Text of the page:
Zoom Video vs. DocuSign: Which Tech Stock Is a Better Buy the Dip Candidate?

: ZM | Zoom Video Communications, Inc. - News, Ratings, and Charts

ZM – Popular tech stocks Zoom Video (ZM) and DocuSign (DOCU) are currently trading 81% and 72% below all-time highs, respectively. Let’s see which stock is a better buy the dip candidate right now.

The start of the COVID-19 pandemic saw tech stocks that enabled remote work gain massive traction. For example shares of Zoom Video (ZM) surged from $67 in January 2020 to $559 in October 2020. Comparatively, DocuSign’s (DOCU) stock rose from $75 at the start of 2020 to a record high of $310 in September 2021.

However, the reopening of economies and relaxation of lockdown restrictions meant revenue for both Zoom Video and DocuSign decelerated at an alarming pace, resulting in a massive sell-off in their share prices.

Right now, ZM stock is trading 81% below all-time highs while DOCU stock has lost 72%. Let’s see which beaten-down tech stock is a better buy right now.

Zoom Video

Valued at $31.3 billion by market cap, Zoom Video reported sales of $4.1 billion in fiscal 2022 (ended in January), an increase of 55% year over year. In Q4 of fiscal 2022, sales rose by 21% to $1.07 billion. While net income fell by 2% in Q4, it surged by 61% in fiscal 2022 to $1.06 billion.

Zoom ended the year with 2,725 customers that derive annual sales of more than $100,000, representing an increase of 66% year over year. Additionally, its net-dollar-expansion rate for customers with more than 10 employees stood at 129% which suggests existing customers increased spending by 29% on the platform in the last year.

In fiscal Q1 of 2023, Zoom expects revenue to rise by 12% but earnings might fall by 31% year over year. The company continues to increase spending to expand its customer base, add new features and focus on product development which should all translate to revenue growth going forward.

Analysts expect Zoom to increase sales by 11% to $4.55 billion in fiscal 2023 and by 13.7% to $5.17 billion in fiscal 2024. However, its adjusted earnings might contract from $5.07 in 2022 to $4.02 in 2024.

DocuSign

One of the major players in the digital signature space, DocuSign continues to enter new verticals by leveraging tools such as artificial intelligence (AI). For example, DocuSign Insight uses AI to identify problems associated with agreement clauses, saving time and improving efficiency for clients.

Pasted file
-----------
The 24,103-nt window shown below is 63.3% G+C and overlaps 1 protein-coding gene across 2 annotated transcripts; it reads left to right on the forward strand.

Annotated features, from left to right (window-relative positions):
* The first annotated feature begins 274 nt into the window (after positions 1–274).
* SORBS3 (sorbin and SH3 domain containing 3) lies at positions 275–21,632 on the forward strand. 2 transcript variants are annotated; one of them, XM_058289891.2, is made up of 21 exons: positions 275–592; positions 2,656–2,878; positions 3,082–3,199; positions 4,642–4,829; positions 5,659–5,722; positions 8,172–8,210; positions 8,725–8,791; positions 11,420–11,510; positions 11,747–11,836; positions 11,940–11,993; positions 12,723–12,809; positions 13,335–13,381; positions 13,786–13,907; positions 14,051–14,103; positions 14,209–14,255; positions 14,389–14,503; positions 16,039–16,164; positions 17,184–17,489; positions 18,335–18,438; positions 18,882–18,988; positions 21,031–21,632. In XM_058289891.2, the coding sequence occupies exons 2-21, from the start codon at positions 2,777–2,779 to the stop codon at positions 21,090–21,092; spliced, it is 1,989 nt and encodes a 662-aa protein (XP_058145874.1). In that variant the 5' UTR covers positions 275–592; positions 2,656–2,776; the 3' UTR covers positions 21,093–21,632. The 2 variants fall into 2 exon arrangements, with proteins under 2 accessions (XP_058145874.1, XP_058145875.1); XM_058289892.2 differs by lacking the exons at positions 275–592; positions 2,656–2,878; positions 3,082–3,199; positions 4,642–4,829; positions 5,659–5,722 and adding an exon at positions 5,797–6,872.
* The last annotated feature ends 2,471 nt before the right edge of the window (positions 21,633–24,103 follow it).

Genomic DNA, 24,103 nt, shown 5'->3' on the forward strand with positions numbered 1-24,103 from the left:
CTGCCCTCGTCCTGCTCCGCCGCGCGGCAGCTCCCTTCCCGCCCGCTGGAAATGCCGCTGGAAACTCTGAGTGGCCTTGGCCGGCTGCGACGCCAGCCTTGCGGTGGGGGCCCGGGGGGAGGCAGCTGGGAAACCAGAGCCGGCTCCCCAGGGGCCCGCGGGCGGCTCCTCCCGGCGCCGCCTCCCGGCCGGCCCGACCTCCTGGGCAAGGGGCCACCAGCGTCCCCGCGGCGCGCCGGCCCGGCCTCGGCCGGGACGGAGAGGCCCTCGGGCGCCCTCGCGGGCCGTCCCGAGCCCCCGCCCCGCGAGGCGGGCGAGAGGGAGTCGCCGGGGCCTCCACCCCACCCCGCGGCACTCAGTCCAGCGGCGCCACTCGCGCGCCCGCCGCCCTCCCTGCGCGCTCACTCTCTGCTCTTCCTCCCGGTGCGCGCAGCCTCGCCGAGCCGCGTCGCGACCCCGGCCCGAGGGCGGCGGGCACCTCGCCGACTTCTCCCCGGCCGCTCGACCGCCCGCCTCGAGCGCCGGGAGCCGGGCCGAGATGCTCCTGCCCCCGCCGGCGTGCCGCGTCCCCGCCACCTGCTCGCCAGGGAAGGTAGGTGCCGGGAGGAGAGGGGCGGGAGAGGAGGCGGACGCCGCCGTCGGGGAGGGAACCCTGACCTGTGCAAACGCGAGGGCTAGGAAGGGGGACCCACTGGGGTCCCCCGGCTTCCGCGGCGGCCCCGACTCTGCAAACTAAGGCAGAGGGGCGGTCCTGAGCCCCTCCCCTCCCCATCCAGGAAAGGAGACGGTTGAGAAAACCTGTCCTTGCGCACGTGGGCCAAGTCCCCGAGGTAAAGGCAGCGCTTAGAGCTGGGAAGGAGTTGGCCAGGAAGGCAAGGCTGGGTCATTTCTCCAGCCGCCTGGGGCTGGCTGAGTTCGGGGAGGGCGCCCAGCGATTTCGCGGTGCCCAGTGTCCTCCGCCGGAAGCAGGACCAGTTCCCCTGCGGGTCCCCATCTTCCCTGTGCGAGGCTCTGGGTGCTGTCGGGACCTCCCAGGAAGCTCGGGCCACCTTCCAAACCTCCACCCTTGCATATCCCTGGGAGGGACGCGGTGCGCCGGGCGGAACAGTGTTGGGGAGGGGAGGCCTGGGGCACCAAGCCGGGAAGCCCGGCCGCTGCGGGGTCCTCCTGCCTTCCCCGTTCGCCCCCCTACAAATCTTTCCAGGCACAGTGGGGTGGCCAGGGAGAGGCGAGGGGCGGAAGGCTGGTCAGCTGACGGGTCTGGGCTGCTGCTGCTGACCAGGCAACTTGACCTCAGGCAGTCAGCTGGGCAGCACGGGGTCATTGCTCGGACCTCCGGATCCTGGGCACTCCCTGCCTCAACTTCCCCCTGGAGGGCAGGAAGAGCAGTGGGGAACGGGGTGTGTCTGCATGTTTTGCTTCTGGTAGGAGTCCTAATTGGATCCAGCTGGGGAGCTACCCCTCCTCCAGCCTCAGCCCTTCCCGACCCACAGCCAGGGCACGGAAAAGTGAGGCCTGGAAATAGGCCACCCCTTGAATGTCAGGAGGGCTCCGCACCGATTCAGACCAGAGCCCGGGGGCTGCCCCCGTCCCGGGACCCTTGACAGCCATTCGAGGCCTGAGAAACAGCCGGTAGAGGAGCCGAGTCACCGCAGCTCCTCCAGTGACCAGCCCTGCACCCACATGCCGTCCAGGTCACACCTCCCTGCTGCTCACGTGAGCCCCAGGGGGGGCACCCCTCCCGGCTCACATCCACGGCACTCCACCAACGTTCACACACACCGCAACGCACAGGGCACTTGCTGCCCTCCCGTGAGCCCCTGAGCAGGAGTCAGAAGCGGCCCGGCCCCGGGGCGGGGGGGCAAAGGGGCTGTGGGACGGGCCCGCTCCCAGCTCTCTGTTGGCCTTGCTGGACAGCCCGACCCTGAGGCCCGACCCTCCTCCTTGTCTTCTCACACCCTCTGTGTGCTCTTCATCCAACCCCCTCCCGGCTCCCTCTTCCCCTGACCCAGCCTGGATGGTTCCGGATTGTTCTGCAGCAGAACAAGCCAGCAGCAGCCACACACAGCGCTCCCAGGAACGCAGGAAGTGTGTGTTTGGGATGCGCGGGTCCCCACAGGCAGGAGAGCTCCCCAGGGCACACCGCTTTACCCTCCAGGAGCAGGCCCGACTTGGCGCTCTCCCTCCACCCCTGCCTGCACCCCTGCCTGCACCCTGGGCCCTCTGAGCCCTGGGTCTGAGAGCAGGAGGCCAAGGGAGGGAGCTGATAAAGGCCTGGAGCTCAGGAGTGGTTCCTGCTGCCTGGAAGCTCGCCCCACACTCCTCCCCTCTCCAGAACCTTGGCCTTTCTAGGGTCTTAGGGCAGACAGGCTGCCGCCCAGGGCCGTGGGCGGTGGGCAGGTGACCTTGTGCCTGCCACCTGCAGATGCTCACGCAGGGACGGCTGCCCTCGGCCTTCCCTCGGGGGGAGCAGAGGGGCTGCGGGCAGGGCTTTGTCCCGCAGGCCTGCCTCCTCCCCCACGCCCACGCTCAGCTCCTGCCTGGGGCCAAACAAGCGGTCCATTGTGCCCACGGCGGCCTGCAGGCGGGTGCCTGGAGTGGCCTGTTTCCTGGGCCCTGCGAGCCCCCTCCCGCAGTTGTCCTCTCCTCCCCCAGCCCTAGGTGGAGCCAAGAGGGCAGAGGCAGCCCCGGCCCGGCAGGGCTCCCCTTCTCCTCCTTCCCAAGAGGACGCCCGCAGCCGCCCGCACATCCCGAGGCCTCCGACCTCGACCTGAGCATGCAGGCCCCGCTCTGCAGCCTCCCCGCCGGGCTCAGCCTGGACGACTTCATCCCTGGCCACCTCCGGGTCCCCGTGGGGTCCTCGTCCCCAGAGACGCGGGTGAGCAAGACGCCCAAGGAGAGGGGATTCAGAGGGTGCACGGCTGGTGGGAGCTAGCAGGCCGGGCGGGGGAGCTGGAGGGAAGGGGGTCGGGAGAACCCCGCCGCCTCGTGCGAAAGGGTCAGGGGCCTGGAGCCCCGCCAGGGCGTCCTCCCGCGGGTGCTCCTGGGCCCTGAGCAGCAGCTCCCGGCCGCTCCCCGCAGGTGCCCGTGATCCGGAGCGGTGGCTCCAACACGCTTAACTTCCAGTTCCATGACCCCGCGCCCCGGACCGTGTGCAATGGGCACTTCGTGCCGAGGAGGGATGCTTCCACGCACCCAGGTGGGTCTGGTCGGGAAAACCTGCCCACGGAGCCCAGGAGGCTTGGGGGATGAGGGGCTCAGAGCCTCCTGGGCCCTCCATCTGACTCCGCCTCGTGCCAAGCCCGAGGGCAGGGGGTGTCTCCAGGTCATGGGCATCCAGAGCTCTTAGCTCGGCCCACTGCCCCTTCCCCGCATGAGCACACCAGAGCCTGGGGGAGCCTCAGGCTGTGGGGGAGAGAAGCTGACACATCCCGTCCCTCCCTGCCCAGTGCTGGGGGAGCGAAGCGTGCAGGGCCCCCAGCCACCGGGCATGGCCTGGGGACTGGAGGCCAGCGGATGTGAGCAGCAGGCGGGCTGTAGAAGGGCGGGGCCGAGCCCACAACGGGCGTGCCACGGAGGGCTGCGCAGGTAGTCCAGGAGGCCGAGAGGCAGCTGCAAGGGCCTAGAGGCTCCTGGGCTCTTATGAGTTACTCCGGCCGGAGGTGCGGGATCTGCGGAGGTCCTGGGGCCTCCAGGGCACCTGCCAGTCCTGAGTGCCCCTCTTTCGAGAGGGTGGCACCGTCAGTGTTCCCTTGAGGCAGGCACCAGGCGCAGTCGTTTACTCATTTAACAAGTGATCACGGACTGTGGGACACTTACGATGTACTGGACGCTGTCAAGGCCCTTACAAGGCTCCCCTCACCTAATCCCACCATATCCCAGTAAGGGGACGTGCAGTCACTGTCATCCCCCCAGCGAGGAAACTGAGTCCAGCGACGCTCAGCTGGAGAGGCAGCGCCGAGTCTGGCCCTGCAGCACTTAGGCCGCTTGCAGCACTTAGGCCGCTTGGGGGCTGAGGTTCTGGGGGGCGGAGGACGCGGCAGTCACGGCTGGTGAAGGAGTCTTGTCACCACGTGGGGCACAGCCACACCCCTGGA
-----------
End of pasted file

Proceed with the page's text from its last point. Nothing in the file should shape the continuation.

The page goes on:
Further, the DocuSign Agreement Cloud integrates 12 applications that allow enterprises to streamline and manage the end-to-end contract signing process, making it ideal for those with a high volume of document processes.

DocuSign has more than a million paying customers allowing the company to grow sales by 45% year over year to $2.45 billion in fiscal 2022 which ended in January. Its earnings per share more than doubled to $1.98 as well.

A key reason for the sell-off in DOCU stock was its tepid revenue estimates going forward. However, DocuSign is still on track to increase sales by 17.5% to $2.5 billion in fiscal 2023 and by 17.2% to $2.9 billion in fiscal 2024. Comparatively, its adjusted earnings are forecast to rise from $1.98 in 2022 to $2.3 in 2024.

The verdict

I believe both Zoom Video and DocuSign could be solid long-term bets. However I believe Zoom Video is currently the better buy.  That’s because In terms of valuation, Zoom Video trades at a forward price to 2023 sales multiple of 6.9x and a price to earnings ratio of 29.7x. DocuSign trades at a forward price to sales multiple of 6.9x and a price to earnings ratio of 44x.  And Wall Street analysts expect DOCU stock to gain 19% in the next 12-months, while ZM stock is trading at a discount of almost 53% right now.


ZM shares were trading at $104.89 per share on Tuesday morning, up $0.10 (+0.10%). Year-to-date, ZM has declined -42.97%, versus a -12.34% rise in the benchmark S&P 500 index during the same period.


About the Author: Aditya Raghunath


Aditya Raghunath is a financial journalist who writes about business, public equities, and personal finance. His work has been published on several digital platforms in the U.S. and Canada, including The Motley Fool, Finscreener, and Market Realist. More...


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